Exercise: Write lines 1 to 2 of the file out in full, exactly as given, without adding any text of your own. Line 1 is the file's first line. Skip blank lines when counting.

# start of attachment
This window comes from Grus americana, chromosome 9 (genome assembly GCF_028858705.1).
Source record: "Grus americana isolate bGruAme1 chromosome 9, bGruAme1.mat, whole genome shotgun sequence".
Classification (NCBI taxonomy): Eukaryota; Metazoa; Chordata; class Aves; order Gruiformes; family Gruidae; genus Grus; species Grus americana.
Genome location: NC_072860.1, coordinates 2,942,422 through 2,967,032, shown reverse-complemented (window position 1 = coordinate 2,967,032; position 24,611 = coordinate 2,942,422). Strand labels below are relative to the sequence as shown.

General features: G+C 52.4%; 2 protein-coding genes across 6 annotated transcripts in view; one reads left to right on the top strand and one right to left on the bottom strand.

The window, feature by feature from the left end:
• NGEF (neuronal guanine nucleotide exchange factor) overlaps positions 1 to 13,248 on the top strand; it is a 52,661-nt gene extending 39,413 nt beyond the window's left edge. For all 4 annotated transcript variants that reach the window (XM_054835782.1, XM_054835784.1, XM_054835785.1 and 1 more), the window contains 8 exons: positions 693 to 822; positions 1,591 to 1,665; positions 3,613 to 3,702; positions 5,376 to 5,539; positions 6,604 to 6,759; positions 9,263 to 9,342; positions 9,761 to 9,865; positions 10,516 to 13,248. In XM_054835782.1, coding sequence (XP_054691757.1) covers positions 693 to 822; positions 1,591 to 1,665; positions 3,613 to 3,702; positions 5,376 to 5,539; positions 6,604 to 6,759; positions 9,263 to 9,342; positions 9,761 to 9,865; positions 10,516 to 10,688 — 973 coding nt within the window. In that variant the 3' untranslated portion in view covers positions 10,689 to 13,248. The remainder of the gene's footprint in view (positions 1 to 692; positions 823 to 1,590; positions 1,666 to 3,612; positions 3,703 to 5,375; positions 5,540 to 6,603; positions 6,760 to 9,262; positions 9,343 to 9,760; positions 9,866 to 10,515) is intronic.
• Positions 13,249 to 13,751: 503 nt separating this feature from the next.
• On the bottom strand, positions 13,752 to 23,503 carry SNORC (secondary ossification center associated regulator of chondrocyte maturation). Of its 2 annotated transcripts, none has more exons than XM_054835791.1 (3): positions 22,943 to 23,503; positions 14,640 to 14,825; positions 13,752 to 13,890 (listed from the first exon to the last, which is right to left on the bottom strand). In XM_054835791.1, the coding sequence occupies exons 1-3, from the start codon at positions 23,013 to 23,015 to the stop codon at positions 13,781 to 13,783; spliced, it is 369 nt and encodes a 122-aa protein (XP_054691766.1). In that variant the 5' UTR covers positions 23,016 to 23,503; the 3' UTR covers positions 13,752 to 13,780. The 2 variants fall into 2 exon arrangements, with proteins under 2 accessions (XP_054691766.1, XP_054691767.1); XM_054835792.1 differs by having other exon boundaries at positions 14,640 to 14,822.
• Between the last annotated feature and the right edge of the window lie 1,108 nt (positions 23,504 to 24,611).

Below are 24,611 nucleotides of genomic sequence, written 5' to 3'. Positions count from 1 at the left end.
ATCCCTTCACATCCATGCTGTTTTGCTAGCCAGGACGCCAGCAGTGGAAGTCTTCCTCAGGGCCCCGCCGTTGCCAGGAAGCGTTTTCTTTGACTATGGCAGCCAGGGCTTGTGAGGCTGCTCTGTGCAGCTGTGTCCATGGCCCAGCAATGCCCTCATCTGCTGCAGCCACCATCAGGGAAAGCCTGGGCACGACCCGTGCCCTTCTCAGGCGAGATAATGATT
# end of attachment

This window comes from Grus americana, chromosome 9 (genome assembly GCF_028858705.1).
Source record: "Grus americana isolate bGruAme1 chromosome 9, bGruAme1.mat, whole genome shotgun sequence".